Guadalcanal and American destroy-
ers prowling 'its, waters, the Japanese
have landed more troops on the
island, the Navy reported today, this
time to the east of the embattled air-
field and its defenses.
The new landing was made Mon-
day night after United States de-
stroyers during the day had bom-
barded the foe's positions west of the
American lines in support of attacks
by land. Earlier reinforcements of
the Japanese have been landed prin-
cipally on the western part of the
island's northern shore.
EUGENE V. KEYES
Ann Arbor Goes Republican by
Huge Majority; Michener Wins
York state tonight in balloting which
overwhelmed his Democratic oppo-
nent, Attorney General John J. Ben-
nett, Jr., who was endorsed by Presi-
By his victory, Dewey ended 20
years of Democratic leadership in the
Empire State and set himself up as
a prominent figure in the 1944 Presi-
Bennett, a native of Brooklyn, con-
ceded defeat at 10 p.m. EWT, and
shortly afterward former Democratic
chairman James A. Farley, who spon-
sored Bennett's nomination over the
Turn to Page 6, Col. 3
Far mer' FDR
Votes in Same
Old Town Hall
By The Associated Press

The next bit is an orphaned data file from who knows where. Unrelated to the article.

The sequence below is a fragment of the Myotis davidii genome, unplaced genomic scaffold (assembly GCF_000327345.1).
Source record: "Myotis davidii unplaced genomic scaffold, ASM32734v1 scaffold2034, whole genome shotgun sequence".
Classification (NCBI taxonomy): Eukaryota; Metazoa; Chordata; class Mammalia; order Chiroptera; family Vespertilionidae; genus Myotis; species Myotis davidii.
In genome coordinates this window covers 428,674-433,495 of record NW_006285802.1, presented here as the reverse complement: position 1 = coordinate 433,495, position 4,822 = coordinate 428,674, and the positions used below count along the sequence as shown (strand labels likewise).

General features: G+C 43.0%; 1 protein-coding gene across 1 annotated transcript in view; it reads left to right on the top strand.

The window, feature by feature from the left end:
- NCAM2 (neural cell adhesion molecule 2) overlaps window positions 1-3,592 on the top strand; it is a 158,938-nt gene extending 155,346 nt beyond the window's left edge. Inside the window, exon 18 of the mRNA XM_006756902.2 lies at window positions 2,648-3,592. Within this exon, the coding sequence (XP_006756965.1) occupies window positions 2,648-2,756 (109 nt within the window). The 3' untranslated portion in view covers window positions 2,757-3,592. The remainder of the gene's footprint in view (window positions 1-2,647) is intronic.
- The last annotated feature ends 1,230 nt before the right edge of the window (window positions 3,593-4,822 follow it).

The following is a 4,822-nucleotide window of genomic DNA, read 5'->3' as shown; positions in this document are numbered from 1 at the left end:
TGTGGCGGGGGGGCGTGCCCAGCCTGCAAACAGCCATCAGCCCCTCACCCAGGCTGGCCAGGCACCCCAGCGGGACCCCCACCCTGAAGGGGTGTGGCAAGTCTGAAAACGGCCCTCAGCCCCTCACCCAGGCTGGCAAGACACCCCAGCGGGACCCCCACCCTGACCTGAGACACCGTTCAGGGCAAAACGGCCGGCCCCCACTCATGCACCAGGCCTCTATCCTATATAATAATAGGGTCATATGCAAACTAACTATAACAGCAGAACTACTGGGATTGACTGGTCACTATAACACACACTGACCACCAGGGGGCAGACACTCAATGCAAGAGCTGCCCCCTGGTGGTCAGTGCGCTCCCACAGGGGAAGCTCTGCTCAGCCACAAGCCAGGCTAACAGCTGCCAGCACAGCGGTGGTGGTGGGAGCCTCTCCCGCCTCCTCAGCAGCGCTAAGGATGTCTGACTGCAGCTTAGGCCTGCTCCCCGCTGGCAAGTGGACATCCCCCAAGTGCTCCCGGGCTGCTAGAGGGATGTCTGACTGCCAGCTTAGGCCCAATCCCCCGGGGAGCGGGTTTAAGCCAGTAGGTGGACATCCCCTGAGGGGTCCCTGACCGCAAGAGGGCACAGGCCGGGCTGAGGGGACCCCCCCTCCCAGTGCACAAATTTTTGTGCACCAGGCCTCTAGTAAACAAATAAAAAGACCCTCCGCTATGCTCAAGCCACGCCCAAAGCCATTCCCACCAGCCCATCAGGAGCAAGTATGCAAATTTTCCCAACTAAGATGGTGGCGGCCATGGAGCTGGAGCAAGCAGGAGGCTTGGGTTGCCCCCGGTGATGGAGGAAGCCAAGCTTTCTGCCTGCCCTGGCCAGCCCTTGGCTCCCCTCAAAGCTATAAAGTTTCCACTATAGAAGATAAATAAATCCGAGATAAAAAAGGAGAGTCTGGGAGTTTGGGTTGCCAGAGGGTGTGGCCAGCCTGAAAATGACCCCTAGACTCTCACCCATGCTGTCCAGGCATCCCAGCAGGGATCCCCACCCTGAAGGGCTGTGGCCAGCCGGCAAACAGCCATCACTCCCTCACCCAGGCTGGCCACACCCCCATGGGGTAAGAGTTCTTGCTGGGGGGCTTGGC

HYDE PARK, N. Y., Nov. 3.- Pres-
ident Roosevelt momentarily \ laid
aside today the pressing business of
a nation at war and voted at the
town hall where members of his fam-
ily have appeared on election day for
He was heeding his own admonition
to the American people to defend the
institutions of democracy with bal-
lots as well as bullets.
Driving into town from his country
estate beside the Hudson, Mr. Roose-
velt became voter number 175 in Hyde
Park's third election district.
He came alone, for Mrs. Roosevelt
was in London, his four sons were
scattered over the world with other
fighting men, and his only daughter
now lives in Seattle.
By MARK LIPPER
Ann Arbor and Washtenaw County
-traditionally Republican strong-
holds-lined up with the state's vot-:
ing trends yesterday in a solidly GOP
Final tabulations of Ann Arbor bal-
votes- counted for Democratic Sen.
Prentiss M. Brown. Rep. Earl C. Mich-
ener advanced closer to reelection
with a 4,281 vote from this city while
his Democrat opponent Redmond M.
Burr received only 2,972.
In other state contest finals here